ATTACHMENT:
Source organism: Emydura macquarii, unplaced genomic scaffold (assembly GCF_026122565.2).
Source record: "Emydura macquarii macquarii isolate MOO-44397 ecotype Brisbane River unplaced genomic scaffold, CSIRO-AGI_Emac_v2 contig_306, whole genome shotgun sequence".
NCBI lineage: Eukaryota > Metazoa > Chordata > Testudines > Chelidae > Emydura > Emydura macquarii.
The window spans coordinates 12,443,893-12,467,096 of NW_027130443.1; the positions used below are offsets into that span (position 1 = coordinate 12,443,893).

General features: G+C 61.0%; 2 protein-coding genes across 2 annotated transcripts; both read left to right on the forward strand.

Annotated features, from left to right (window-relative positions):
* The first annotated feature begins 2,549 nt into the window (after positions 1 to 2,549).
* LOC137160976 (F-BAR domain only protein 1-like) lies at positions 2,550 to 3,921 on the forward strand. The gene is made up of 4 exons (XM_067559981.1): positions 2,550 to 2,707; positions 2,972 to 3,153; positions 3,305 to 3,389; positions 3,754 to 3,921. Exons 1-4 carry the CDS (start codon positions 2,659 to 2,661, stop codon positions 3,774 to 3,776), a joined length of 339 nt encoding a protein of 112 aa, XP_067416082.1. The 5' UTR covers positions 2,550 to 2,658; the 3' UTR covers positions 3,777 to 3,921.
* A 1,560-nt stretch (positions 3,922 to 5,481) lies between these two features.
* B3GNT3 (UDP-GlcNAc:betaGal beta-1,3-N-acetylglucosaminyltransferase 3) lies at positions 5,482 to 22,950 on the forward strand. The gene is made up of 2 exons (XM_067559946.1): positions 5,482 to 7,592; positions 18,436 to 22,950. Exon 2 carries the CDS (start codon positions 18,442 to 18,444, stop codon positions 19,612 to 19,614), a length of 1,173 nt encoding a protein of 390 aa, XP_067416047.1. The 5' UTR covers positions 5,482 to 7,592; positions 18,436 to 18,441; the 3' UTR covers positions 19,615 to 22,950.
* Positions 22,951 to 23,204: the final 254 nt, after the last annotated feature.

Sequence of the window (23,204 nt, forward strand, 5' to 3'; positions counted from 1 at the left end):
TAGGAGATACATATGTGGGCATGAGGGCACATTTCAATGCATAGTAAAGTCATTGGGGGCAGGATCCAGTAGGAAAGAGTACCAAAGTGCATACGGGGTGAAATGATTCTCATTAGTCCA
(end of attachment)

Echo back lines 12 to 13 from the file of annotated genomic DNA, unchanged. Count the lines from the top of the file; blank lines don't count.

Sequence of the window (23,204 nt, forward strand, 5' to 3'; positions counted from 1 at the left end):
TAGGAGATACATATGTGGGCATGAGGGCACATTTCAATGCATAGTAAAGTCATTGGGGGCAGGATCCAGTAGGAAAGAGTACCAAAGTGCATACGGGGTGAAATGATTCTCATTAGTCCA